To test a range of Multi-Channel Analyzer functions, we have designed a random pulse generator that utilizes a charge control concept. We provide controlled voltage transitions at average rates from 10 Hz to 1 MHz. These voltage transitions may be coupled to a charge sensitive amplifier system via the standard calibration capacitor to induce impulses of charge, thereby closely approximating the signal from a detector. Between pulses, the voltage decays in an exponential fashion not unlike any tail pulse generator. However, the voltage transitions (or step) is independent of the decay, thus recurring steps will ride up the tail of the decay, eliminating the step amplitude dependence upon decay time ( T d) found in other tail pulse generators. This last fact permits repetition rates far in excess of the 1/8 T d limitation commonly incurred.
More on Applications for the DB-2
The primary use of this pulse generator is to simulate actual operating conditions without requiring a live source and detector combination. Such parameters as frequency response, linearity, and discrimination levels may easily be measured without the inconvenience of dim oscilloscope display or long accumulation times. Proper operation of baseline restorer circuits may be quickly verified. Scalers and ratemeters may be checked for satisfactory pulse recognition under random pulse conditions.
The negligible amplitude shift with frequency of the pulser makes the standard frequency test using a live source and a low rate precision pulse generator unnecessary.
Although most test applications will find the pulser connected to the test input of a charge sensitive preamplifier, it is possible to simulate the preamp itself with the pulse generator. The pulser is connected directly to the main amplifier and the preamp decay time constant is matched by proper selection of the pulser fall time. Set up of a system containing an inaccessible preamp can then be accomplished with ease.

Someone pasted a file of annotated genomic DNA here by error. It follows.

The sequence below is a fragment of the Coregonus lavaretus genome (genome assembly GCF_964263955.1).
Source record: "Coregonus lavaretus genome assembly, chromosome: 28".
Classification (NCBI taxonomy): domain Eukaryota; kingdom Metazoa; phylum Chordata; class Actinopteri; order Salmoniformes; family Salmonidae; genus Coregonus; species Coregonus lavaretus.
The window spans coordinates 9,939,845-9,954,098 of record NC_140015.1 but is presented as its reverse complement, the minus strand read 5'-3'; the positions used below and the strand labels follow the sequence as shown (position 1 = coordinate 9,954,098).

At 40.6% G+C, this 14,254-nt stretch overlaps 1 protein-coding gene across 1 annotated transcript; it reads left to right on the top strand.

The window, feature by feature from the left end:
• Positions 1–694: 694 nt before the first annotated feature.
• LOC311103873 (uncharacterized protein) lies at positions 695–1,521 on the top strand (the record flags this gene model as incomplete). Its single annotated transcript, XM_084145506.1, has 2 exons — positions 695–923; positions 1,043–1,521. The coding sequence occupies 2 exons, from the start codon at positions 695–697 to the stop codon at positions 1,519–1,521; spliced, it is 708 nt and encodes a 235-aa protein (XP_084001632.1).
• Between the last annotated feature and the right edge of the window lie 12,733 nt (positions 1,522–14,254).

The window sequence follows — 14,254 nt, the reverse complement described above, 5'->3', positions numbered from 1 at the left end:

For accurate simulation of detector pulse shapes, the rise time control should be adjusted to match 2.2 times the detector decay time constant. For example, if a pulse shape analyzer working with CsI-NaI phoswich is to be tested, the pulse generator rise time should be set to 0.5 µsec rise time for the NaI signal, and 2 µsec for the CsI signal. Intermediate signals are best obtained by mixing the outputs from two synchronized generators, 2 µsec rise time. By varying the amplitude ratio of the two generators, intermediate values of rise time are generated.
Solid state and plastic detectors have decay constants far shorter than the adjustment range of this generator. However, the shaping time constants used in virtually all systems are greater than the 100 nsec minimum rise time. The ballistic deficit formula predicts the reduction in amplitude, B. D., for a shaping system containing identical time constants for all shaping.
where n = the number of integrations with time, constant =RC, and t r is the rise time of the preamp output. The preamp output rise time may be calculated from:
where t p is the pulser rise time and t i is the rise time of the preamp in response to a unit step of zero rise time. The ballistic deficit for a preamplifier with a t i of 10 nsec used with a shaping amplifier 6 with 1 µsec time constants would be only 0.02% when used with this pulse generator. Therefore, the ballistic deficit caused by this pulser may be ignored for most applications.
The external reference allows remote programming of the amplitude of the pulser, and the external trigger permits control of the output pulse rate. The latter provision is especially convenient if the average random rate needs to be controlled and an external random clock is unavailable. By placing the pulser in the random mode, a periodic waveform at the external trigger input will control the average random rate.